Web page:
POSTNOTE: a reader, Jerry, recommends watching this TED talk by Valarie Kaur.
See, at end of this post: “BONUS, The World Is My Country”
November 6, Election Day, is slightly more than two weeks away. Many have voted already. I will probably vote this next week – I need to check on two down ballot candidates for an important office first.
No one who follows this blog will be surprised: my vote will be Democrat.
My chosen quotation for this election: “We all do better when we all do better”. (see 8th para of the link).
At the polar opposite from me is a man, the current President of the United States, whose only allegiance is to himself alone; and the Republicans have embraced and amplified his views: divide and conquer.
U.S. Politics: A Personal View.
The difference between the above poles matters a great deal to our future as a society; which fork in the national road will we choose?
In the last seven days I witnessed two illustrations of principles which I believe apply to all of us and to our country and its future.
Oct. 12, I was privileged to be in the audience as grandson Spencer and colleagues became full-fledged U. S. Marines at San Diego. (below photo. His was one of four platoons who were graduating.)
Oct. 17, we attended our first 2017-18 performance of the magnificent Minnesota Orchestra.
In both cases, a rookie Marine platoon and a world-renown Symphony Orchestra, the same principles apply as must apply to any entity that works. This includes our country, as part of our world.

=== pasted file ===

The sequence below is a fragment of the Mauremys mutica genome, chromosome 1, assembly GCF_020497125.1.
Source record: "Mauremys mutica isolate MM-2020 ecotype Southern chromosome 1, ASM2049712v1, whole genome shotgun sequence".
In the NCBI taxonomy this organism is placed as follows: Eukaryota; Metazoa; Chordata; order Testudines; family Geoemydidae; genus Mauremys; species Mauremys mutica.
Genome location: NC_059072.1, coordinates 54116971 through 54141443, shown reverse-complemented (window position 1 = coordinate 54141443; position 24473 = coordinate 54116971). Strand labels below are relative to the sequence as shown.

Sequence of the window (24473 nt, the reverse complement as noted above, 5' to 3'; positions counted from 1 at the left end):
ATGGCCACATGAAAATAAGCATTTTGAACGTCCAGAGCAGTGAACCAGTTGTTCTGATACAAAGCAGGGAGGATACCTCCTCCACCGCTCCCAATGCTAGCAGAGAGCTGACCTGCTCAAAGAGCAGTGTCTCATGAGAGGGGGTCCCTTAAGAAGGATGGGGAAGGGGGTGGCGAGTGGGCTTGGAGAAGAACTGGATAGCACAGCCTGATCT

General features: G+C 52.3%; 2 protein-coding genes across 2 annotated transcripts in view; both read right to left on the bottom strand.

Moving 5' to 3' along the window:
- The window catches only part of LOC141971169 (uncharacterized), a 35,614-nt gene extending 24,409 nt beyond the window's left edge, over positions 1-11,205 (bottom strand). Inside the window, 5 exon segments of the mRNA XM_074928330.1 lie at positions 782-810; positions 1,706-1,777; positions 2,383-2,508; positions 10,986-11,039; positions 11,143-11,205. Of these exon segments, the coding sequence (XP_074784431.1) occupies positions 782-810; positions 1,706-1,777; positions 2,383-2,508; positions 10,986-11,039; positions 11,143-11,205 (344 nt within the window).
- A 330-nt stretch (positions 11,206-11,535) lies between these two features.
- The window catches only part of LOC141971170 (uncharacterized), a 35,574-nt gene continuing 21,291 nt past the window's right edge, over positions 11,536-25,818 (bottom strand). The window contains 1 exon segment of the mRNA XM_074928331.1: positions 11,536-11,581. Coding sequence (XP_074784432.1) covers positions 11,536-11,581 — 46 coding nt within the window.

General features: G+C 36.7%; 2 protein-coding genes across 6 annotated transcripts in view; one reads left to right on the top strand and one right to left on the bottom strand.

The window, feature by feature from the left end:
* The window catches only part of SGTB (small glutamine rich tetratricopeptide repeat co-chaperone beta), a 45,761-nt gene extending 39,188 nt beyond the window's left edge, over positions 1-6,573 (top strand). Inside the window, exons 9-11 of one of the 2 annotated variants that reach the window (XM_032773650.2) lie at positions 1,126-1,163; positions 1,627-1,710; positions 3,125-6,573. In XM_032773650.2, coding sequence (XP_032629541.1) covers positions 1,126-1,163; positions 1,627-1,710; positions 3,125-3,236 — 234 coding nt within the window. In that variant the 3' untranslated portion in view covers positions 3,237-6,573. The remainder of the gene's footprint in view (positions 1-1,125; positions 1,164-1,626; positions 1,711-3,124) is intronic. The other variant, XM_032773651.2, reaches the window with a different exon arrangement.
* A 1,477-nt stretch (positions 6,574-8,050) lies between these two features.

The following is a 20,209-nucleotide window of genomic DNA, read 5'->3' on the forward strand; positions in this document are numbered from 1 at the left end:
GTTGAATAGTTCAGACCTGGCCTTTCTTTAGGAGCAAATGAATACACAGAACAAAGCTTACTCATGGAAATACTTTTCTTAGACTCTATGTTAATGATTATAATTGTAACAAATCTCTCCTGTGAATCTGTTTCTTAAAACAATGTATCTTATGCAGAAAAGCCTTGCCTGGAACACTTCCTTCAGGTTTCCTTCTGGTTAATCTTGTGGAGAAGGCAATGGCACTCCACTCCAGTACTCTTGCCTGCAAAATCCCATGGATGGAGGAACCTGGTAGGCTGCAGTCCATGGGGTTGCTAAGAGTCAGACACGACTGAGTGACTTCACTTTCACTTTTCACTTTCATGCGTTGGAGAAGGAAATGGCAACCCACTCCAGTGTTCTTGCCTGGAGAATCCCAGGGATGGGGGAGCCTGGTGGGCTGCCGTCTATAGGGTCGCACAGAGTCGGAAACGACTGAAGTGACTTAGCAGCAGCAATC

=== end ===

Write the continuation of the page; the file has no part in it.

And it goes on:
To my knowledge (I am a veteran myself, and a long time fan of classical music), there is little room for “me” attitudes in the military, or a symphony. You are part of, and dependent on, the entire group of which you are a part. Surely, there are soloists, and guest artists (there were both on Thursday, and an Honor Man for each Platoon the preceding Friday), but an Orchestra, like the military, is a team: all the members, the conductor, the back stage crew, the composers are essential as well as the audience who contributes their money, their time and especially their attention.
You can make your own list of other attributes which mark success, starting with teamwork and discipline.
Contrast the above with our present day political United States of America, where destructive competition is the norm – where for one to win, another has to lose. Pit one “side” against the other in an orchestra, or a military unit, and see what you get. Mediocrity in one case, or death in the other.
Simply grade our level of discourse by how we communicate against each other; what kind of arguments “sell” in political advertising; how pervasive dishonest political communication has become; and how and with whom we can even communicate about political issues or candidates.
We have become a nation of losers.
Is the notion of working for a nation, a world, working together naive? Impossible? Look around you, every day, people who are different manage to live in communities everywhere. Why should we give up hope for a better world?